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Business service provider

A business service provider (BSP) is one of several categories of service provider in the business world. As opposed to an application service provider which provides application components over a computer network, the services provided by a BSP are more in the area of infrastructure: mail delivery, building security, finance, administration, and human resources.[2] Unlike an ASP, a BSP provides business processes as services, providing partial or full business process outsourcing.[3] They are often subdivided into two types: "back office" and "front office" BSPs.[4]

Types of business service providersEdit

Back Office BSPsEdit

Back office operations are the off-site delivery of a range of non-core service functions, including routine administration tasks, customer service and technical support. Offshore back office operations involve the ongoing use of an outsourcing base in another country.[5]

Front Office BSPsEdit

The front office is the part of a company that comes in contact with clients, such as the marketing, sales, and service departments. In the hotel industry, the front office (also known as front desk) welcomes guests to the accommodation section: meeting and greeting them, taking and organizing reservations, allocating check in and out of rooms, organizing porter service, issuing keys and other security arrangements, passing on messages to customers and settling the accounts.[6]


  • Front Office Solutions Provider [7]


  1. ^ Wilkinson 2005, p. 53.
  2. ^ Umar 2003, p. 8—15.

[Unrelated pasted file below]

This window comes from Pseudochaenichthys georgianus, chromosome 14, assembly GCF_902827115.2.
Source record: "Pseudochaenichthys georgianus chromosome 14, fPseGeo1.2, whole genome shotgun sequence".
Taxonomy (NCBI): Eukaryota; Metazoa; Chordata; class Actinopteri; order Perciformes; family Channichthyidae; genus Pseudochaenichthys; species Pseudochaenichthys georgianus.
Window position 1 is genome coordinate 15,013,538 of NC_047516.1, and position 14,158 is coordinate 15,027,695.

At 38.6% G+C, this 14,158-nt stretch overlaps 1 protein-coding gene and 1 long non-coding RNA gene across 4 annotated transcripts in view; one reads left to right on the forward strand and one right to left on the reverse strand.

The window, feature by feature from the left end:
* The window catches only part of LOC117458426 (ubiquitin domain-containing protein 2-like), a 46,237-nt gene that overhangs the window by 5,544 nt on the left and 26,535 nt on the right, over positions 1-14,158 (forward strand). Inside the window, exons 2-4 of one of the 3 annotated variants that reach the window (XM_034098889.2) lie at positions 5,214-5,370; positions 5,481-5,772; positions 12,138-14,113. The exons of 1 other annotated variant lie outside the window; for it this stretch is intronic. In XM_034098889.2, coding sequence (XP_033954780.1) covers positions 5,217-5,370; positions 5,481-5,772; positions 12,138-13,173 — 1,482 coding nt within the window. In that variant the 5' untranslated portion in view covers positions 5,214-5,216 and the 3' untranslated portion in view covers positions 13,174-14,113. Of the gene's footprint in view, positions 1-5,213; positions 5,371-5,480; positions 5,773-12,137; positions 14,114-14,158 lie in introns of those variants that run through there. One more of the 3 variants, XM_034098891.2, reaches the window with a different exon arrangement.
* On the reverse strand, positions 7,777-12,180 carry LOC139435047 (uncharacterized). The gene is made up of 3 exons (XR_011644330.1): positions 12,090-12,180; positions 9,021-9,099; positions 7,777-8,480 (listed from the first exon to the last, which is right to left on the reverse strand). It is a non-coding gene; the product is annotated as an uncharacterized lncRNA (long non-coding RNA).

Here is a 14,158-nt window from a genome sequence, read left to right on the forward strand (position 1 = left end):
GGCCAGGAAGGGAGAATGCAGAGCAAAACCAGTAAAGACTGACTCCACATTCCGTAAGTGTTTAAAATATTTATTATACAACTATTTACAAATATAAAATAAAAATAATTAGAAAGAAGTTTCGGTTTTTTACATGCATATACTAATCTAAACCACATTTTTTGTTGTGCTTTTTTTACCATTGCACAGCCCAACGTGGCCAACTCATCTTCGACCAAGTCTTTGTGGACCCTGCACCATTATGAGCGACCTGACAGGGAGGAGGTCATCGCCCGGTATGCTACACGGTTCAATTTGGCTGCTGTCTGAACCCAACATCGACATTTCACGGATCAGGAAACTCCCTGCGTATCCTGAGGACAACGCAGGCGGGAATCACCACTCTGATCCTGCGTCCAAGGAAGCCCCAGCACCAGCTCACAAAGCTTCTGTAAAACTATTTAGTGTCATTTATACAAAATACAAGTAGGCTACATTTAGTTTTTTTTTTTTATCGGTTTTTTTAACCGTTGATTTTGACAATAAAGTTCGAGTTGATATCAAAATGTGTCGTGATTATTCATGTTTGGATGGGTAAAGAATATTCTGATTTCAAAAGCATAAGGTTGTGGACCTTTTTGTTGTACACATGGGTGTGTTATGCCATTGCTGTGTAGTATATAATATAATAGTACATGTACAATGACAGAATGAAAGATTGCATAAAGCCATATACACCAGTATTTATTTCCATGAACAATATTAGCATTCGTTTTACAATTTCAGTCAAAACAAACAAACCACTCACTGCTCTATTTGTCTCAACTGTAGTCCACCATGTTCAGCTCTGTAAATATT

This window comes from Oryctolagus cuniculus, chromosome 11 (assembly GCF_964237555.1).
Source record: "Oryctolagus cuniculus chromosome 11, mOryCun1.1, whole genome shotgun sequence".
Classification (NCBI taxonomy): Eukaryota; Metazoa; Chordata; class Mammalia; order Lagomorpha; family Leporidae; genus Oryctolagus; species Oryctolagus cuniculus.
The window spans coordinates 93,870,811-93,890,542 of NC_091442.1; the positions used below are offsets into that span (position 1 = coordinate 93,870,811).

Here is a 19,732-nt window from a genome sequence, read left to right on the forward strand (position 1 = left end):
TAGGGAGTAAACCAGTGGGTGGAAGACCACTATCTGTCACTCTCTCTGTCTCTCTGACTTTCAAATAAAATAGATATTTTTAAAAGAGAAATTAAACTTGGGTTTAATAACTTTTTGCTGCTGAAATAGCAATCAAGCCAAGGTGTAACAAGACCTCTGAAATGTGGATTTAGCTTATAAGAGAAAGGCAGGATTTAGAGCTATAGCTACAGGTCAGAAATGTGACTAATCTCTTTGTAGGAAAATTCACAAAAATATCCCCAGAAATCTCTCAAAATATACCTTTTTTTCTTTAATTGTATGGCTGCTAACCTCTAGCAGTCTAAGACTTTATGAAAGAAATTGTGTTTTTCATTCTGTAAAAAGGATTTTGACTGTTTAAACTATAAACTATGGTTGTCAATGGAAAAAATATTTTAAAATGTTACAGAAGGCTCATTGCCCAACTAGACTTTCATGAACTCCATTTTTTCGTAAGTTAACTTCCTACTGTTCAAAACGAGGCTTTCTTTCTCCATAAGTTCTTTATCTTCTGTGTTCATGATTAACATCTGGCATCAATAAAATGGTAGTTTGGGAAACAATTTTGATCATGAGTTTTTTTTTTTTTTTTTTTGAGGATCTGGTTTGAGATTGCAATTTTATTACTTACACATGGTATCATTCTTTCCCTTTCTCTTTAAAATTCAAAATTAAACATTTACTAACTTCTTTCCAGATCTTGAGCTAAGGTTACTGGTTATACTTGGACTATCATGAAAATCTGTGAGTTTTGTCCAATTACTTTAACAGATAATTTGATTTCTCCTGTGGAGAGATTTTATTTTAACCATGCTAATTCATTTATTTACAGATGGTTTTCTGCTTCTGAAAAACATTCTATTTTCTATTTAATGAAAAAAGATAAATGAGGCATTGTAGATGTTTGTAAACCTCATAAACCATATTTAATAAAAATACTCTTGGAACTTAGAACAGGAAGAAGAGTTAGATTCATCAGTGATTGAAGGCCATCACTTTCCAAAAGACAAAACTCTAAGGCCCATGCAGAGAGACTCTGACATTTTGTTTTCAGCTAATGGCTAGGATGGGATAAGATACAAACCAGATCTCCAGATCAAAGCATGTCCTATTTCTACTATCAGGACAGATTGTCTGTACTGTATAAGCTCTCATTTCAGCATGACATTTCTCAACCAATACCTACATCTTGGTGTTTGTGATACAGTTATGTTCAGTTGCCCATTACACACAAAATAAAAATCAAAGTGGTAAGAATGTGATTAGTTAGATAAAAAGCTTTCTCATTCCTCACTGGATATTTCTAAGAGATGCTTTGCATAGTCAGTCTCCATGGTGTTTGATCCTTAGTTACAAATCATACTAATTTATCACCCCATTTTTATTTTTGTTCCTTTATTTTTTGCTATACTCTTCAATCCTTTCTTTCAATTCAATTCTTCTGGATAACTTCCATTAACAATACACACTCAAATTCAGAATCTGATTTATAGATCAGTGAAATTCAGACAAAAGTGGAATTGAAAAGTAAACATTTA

3. ^ Seidl 2007, p. 14.
  4. ^ Seidl 2007, p. 13.
  5. ^ "Back Office Operations". Trade Forum. Retrieved 2015-04-14.
  6. ^ "The role of the service provider in the community". Retrieved 2015-04-14.
  7. ^ "The Probe Group". Retrieved 2015-04-14.
  • Seidl, Roman (2007). Business process outsourcing relationships in Swiss banking: an exploratory study. Cuvillier Verlag. ISBN 978-3-86727-364-0.
  • Umar, Amjad (2003). Information Security and Auditing in the Digital Age: A Practical and Managerial Perspective. nge solutions, inc. ISBN 978-0-9727414-7-7.
  • Wilkinson, Paul (2005). Construction collaboration technologies: the extranet evolution. Taylor & Francis. ISBN 978-0-415-35858-3.

Further readingEdit

  • Axelsson, Björn; Wynstra, Finn (2002). "Business Services, their Providers and Customers". Companies buy services — don't they?. Chichester: Wiley. ISBN 978-0-470-84302-4.
  • Ochel, W. (2002). "The International Competitiveness of Business Service Firms: The Case of Germany". The Service Industries Journal. 22 (2): 1–16. doi:10.1080/714005075.